This month included a rare sighting at the provincial legislature in Victoria: politicians doing their jobs and actually debating in that underused public building. After Premier Christy Clark cancelled the fall session, the legislature is briefly convening before the Liberals, NDP, and Greens head out on the campaign trail for the election in May.
The latest session of the legislature may be short, but there have been some memorable moments. During a debate on Feb. 16, to take one example, Liberal MLA Rich Coleman defended his government’s record on poverty: “We have to remember that a person on social assistance, a single person on social assistance in British Columbia, gets double the annual income of a person in the Third World.”
When this remark drew howls from the opposition benches, Coleman taunted his critics in a Trump-like manner: “I know you don’t like it when I tell you how good this country is, but that’s fine. All I ever hear is negative, negative, negative, destructive, pessimistic attitude…”
Later that day NDP MLA Lana Popham blasted Coleman, tweeting that his behaviour in the legislature had been “astoundingly unprofessional.”
Rich Coleman’s performance is, however, revealing of the character of the professional politicians who make up the current government.
Coleman is not some powerless backbencher going on a rant. He is the second most powerful politician in the B.C. government, wearing multiple hats as deputy premier, minister of natural gas, and minister responsible for housing. Because of that, it’s fair game to say that his comments reflect the callousness and irresponsibility of this government. Rather than address the needs of the most destitute and precarious people in this province, they prefer to make excuses based on irrelevant comparisons and to denigrate anyone raising these critical issues.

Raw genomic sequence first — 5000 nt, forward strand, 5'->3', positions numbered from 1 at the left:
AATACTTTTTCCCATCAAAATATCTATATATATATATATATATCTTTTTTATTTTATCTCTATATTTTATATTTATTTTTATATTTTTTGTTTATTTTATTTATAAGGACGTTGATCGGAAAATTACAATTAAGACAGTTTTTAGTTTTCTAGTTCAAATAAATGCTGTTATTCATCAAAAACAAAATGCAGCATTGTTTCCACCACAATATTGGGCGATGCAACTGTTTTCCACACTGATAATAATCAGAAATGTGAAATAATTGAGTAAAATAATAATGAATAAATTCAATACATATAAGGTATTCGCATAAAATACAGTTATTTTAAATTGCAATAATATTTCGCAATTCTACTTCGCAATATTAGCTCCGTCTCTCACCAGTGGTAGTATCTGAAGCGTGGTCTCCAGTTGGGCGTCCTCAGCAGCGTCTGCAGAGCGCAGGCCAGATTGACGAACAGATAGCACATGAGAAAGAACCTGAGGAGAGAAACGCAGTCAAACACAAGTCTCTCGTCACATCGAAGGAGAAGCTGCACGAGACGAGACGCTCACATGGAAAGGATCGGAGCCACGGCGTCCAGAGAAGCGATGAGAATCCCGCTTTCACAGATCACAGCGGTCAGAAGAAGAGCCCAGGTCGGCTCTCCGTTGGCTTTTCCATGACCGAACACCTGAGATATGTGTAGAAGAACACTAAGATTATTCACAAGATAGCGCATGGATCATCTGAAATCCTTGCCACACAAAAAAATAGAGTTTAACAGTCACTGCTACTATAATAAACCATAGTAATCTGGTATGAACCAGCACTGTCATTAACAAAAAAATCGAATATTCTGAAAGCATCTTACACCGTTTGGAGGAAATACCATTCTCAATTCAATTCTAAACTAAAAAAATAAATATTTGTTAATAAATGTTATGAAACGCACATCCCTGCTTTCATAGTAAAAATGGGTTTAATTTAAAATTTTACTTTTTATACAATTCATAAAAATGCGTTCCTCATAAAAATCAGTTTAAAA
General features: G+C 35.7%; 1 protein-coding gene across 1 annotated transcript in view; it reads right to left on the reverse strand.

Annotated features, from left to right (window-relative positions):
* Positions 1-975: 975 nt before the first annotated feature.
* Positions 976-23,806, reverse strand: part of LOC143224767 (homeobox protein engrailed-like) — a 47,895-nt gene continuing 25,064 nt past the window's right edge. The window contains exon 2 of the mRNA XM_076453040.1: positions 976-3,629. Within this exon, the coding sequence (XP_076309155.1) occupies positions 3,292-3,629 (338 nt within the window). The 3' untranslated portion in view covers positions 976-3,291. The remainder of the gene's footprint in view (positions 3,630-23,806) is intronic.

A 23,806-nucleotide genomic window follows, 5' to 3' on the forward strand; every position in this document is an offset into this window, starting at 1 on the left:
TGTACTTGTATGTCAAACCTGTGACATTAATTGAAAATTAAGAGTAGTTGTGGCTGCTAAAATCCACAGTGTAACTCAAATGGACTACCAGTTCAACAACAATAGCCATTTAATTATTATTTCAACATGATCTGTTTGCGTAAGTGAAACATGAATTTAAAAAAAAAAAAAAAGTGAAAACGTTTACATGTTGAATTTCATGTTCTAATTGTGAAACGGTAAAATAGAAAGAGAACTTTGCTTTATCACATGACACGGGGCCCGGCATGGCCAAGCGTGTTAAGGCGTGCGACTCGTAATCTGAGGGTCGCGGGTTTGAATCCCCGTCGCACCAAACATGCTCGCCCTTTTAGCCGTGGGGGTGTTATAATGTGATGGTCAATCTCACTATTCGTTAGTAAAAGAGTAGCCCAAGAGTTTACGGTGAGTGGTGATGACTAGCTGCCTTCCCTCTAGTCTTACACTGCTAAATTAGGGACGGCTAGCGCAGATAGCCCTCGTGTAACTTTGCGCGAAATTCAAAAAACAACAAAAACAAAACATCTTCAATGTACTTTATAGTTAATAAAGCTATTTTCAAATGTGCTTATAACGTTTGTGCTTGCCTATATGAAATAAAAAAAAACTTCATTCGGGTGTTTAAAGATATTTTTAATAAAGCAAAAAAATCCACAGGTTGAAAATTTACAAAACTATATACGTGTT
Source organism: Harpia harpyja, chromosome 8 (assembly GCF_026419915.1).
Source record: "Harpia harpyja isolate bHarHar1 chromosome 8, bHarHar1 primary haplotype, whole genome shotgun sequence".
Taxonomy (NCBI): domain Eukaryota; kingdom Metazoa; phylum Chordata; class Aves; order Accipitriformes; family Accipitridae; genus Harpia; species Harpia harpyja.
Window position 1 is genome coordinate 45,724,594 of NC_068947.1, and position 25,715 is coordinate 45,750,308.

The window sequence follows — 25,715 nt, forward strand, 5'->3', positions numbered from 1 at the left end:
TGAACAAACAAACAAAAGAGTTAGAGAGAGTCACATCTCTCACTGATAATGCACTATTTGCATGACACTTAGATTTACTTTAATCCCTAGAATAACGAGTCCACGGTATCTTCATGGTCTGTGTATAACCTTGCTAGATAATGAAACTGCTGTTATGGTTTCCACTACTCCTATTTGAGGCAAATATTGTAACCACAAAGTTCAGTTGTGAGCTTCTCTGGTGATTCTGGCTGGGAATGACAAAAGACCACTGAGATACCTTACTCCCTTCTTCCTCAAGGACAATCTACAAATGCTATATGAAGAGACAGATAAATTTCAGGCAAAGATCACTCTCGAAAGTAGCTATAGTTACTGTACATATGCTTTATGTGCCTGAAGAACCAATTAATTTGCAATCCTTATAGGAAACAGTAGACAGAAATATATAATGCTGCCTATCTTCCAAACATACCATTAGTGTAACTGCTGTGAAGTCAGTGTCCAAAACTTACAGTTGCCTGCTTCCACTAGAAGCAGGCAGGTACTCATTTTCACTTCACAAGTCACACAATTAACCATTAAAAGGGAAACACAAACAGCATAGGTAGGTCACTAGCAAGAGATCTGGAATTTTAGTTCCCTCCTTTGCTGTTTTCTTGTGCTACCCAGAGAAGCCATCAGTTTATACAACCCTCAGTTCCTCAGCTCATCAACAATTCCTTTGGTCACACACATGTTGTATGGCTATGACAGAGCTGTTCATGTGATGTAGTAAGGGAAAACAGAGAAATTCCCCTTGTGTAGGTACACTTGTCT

It’s fair game to say Coleman’s comments reflect a government that just doesn’t care about the poor, because for 16 years they’ve failed to show us otherwise. Social assistance rates have stagnated while the cost of living has soared. Homelessness is at record levels, and the crisis of housing affordability puts tens of thousands of households one paycheque away from eviction. Surely the minister responsible for housing is aware that the rent is a little higher in Vancouver than in Managua?
Faced with a government of this character, there is little point in “speaking truth to power.” The Liberals have shown they don’t care, and apparently when you raise issues with them they’ll just accuse you of bellyaching anyway. Far better to change who’s in power so that the truth will have a chance of not falling on deaf ears.
Thankfully there’s an election in just over two months, and people in B.C. will have a chance to decide whether to grant another four years to this government.
Unfortunately, given the current state of our politics, there’s a tendency to ignore or give short shrift to matters related to poverty reduction and elimination during election campaigns. Parties, even those with a strong mandate from their members to work to reduce inequality, tend to focus obsessively on the so-called “middle class.” (Justin Trudeau, rather than utter terms like working class or poor, has instead sometimes referred to “those aspiring to join the middle class.”)
What’s lost when we don’t talk about these things are the real people at the bottom of this province’s social and economic hierarchy. It’s not pessimistic to talk about improving conditions for the poor. What’s really pessimistic is the old saying, echoed in the rhetoric of politicians like Coleman, that “the poor will always be with us.”
Thankfully there are many social movement campaigns coming together to address the crisis of poverty in B.C. Starting Feb. 25, the Poverty Reduction Coalition and allies are organizing a Poverty Free B.C. week of action, culminating in a rally outside the Vancouver Public Library at 12 Noon on March 4. Events throughout the week will highlight potential solutions to the crisis, including increasing the minimum wage, significantly raising social assistance rates and implementing affordable childcare across the province.
Concrete solutions to reduce and eliminate poverty are available. In a province as wealthy as B.C., all we need is the political will. It seems the rich will always be with us, but it’s about time we made them pay something closer to their fair share in taxes. That’s all it would take to make poverty history. To deny this possibility while defending the privileges of the rich and super-rich is the worst kind of negative and pessimistic politics.